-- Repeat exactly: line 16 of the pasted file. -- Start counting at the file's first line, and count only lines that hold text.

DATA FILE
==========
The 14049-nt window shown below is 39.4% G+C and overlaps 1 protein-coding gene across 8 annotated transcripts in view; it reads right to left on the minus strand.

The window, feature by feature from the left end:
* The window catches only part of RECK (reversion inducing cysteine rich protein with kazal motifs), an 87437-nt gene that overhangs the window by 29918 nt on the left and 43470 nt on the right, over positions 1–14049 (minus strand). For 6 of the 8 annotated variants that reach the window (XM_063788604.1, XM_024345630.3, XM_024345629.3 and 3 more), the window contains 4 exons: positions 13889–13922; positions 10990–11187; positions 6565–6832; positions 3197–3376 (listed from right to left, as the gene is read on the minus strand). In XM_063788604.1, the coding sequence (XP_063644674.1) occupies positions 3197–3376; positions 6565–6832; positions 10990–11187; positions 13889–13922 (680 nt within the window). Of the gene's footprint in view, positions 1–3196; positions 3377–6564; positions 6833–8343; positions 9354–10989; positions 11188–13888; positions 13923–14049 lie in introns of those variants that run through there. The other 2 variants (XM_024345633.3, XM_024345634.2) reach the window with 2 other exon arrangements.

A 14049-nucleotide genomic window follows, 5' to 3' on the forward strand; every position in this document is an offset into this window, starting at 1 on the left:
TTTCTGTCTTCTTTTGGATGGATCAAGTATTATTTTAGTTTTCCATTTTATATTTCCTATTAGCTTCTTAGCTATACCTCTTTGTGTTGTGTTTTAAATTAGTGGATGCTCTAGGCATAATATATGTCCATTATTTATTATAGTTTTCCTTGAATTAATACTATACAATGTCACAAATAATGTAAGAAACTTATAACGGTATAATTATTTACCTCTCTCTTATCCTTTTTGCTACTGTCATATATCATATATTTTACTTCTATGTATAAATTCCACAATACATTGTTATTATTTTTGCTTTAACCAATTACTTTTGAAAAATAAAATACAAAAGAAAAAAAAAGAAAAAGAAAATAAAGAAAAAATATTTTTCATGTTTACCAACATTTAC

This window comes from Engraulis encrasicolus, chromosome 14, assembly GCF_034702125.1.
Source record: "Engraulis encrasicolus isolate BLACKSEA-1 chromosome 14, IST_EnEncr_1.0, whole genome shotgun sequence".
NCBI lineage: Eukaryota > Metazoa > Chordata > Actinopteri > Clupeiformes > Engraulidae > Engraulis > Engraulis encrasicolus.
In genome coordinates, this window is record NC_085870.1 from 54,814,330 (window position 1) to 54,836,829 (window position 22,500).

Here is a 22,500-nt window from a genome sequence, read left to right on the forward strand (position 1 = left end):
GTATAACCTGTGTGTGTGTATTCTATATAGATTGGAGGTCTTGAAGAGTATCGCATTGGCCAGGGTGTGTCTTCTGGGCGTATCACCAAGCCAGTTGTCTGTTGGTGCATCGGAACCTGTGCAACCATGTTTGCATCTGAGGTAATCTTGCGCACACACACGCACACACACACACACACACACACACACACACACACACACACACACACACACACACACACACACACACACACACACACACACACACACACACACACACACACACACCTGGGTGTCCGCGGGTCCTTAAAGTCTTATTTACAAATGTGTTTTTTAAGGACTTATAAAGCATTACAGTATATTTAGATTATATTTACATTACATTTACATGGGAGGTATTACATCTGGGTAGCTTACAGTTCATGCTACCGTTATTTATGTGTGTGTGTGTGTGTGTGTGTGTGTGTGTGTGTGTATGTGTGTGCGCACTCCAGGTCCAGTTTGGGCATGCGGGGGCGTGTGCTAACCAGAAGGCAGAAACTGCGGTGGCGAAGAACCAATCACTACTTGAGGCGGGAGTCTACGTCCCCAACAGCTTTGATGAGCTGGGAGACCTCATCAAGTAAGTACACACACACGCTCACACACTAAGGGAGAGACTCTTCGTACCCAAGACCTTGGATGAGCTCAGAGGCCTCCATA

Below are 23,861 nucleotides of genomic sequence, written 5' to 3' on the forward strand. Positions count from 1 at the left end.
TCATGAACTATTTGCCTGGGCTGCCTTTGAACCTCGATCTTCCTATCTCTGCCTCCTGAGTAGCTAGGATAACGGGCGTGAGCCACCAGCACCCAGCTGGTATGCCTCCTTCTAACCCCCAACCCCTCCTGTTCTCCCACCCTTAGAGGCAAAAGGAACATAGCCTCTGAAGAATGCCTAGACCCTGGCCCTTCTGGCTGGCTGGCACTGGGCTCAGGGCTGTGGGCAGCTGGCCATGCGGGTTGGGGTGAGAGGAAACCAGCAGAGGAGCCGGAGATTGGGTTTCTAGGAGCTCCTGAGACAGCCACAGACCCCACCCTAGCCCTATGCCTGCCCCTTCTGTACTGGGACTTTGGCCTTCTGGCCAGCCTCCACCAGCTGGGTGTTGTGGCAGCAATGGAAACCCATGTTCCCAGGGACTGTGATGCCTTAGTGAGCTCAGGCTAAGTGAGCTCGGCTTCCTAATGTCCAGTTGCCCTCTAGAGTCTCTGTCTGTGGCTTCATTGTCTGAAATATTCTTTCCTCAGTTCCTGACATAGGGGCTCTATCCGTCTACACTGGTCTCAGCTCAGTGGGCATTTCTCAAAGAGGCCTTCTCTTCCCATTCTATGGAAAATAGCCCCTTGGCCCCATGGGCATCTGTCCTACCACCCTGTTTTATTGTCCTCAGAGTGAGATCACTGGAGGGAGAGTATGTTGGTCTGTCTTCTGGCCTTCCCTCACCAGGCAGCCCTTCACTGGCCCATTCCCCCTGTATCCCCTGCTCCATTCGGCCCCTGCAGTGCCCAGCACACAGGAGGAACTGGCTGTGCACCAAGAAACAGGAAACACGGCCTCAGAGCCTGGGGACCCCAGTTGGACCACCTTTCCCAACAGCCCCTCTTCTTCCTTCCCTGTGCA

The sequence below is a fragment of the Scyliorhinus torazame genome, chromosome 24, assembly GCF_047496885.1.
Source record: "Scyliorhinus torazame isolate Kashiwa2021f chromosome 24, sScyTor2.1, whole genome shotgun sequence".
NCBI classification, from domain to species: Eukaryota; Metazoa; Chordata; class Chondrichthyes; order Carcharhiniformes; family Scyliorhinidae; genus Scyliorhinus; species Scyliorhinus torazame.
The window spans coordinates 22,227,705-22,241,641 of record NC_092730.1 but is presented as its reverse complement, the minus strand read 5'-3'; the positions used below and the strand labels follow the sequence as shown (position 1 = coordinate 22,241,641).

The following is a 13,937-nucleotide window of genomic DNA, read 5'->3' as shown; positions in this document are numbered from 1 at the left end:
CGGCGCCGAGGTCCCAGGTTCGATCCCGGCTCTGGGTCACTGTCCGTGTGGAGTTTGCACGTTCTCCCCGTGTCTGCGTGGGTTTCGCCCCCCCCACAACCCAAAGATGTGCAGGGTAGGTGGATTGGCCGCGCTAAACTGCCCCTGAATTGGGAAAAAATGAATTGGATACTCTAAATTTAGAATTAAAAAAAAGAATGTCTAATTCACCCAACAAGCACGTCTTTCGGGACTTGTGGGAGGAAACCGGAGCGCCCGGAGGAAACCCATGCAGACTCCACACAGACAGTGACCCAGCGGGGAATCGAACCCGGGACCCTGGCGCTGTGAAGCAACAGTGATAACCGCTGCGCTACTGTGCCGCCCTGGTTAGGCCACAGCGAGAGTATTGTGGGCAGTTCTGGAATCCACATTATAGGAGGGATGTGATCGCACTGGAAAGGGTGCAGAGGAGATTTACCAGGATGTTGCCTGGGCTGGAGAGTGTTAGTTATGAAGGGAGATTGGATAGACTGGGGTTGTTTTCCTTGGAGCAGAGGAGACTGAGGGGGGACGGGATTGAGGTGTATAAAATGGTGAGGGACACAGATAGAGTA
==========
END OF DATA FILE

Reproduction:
NCBI classification, from domain to species: Eukaryota; Metazoa; Chordata; class Chondrichthyes; order Carcharhiniformes; family Scyliorhinidae; genus Scyliorhinus; species Scyliorhinus torazame.